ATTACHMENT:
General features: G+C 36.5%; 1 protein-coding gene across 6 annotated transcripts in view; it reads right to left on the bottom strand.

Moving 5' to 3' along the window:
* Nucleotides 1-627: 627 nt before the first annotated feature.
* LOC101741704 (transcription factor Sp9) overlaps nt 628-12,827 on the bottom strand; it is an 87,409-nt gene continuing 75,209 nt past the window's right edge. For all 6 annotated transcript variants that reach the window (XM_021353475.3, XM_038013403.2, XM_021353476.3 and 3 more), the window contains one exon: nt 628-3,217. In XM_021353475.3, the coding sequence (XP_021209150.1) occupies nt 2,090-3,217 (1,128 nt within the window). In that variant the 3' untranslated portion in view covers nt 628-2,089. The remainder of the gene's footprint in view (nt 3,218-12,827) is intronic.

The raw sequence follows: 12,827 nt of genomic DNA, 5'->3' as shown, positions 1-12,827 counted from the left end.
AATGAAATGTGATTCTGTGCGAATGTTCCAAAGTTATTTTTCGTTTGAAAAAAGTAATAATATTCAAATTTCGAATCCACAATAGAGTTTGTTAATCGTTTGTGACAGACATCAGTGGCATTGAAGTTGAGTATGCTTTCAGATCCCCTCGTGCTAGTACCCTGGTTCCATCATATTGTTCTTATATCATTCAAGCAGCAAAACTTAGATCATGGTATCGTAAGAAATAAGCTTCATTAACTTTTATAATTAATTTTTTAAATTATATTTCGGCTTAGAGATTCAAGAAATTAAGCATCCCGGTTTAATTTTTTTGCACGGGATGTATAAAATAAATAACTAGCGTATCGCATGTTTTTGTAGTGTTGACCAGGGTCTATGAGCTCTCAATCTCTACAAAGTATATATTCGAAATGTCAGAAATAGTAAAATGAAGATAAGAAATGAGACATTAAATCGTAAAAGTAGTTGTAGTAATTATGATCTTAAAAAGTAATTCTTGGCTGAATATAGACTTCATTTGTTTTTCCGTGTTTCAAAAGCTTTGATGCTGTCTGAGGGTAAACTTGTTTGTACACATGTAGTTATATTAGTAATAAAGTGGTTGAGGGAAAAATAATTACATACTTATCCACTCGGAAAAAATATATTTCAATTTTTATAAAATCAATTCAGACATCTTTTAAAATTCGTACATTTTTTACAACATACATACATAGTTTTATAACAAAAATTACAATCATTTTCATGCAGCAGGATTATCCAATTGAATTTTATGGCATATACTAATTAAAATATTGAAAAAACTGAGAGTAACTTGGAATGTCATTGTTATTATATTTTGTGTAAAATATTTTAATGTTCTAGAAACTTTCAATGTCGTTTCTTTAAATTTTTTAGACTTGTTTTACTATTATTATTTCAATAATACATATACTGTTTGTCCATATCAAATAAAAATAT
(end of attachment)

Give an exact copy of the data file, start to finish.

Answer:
General features: G+C 36.5%; 1 protein-coding gene across 6 annotated transcripts in view; it reads right to left on the bottom strand.

Moving 5' to 3' along the window:
* Nucleotides 1-627: 627 nt before the first annotated feature.
* LOC101741704 (transcription factor Sp9) overlaps nt 628-12,827 on the bottom strand; it is an 87,409-nt gene continuing 75,209 nt past the window's right edge. For all 6 annotated transcript variants that reach the window (XM_021353475.3, XM_038013403.2, XM_021353476.3 and 3 more), the window contains one exon: nt 628-3,217. In XM_021353475.3, the coding sequence (XP_021209150.1) occupies nt 2,090-3,217 (1,128 nt within the window). In that variant the 3' untranslated portion in view covers nt 628-2,089. The remainder of the gene's footprint in view (nt 3,218-12,827) is intronic.

The raw sequence follows: 12,827 nt of genomic DNA, 5'->3' as shown, positions 1-12,827 counted from the left end.
AATGAAATGTGATTCTGTGCGAATGTTCCAAAGTTATTTTTCGTTTGAAAAAAGTAATAATATTCAAATTTCGAATCCACAATAGAGTTTGTTAATCGTTTGTGACAGACATCAGTGGCATTGAAGTTGAGTATGCTTTCAGATCCCCTCGTGCTAGTACCCTGGTTCCATCATATTGTTCTTATATCATTCAAGCAGCAAAACTTAGATCATGGTATCGTAAGAAATAAGCTTCATTAACTTTTATAATTAATTTTTTAAATTATATTTCGGCTTAGAGATTCAAGAAATTAAGCATCCCGGTTTAATTTTTTTGCACGGGATGTATAAAATAAATAACTAGCGTATCGCATGTTTTTGTAGTGTTGACCAGGGTCTATGAGCTCTCAATCTCTACAAAGTATATATTCGAAATGTCAGAAATAGTAAAATGAAGATAAGAAATGAGACATTAAATCGTAAAAGTAGTTGTAGTAATTATGATCTTAAAAAGTAATTCTTGGCTGAATATAGACTTCATTTGTTTTTCCGTGTTTCAAAAGCTTTGATGCTGTCTGAGGGTAAACTTGTTTGTACACATGTAGTTATATTAGTAATAAAGTGGTTGAGGGAAAAATAATTACATACTTATCCACTCGGAAAAAATATATTTCAATTTTTATAAAATCAATTCAGACATCTTTTAAAATTCGTACATTTTTTACAACATACATACATAGTTTTATAACAAAAATTACAATCATTTTCATGCAGCAGGATTATCCAATTGAATTTTATGGCATATACTAATTAAAATATTGAAAAAACTGAGAGTAACTTGGAATGTCATTGTTATTATATTTTGTGTAAAATATTTTAATGTTCTAGAAACTTTCAATGTCGTTTCTTTAAATTTTTTAGACTTGTTTTACTATTATTATTTCAATAATACATATACTGTTTGTCCATATCAAATAAAAATAT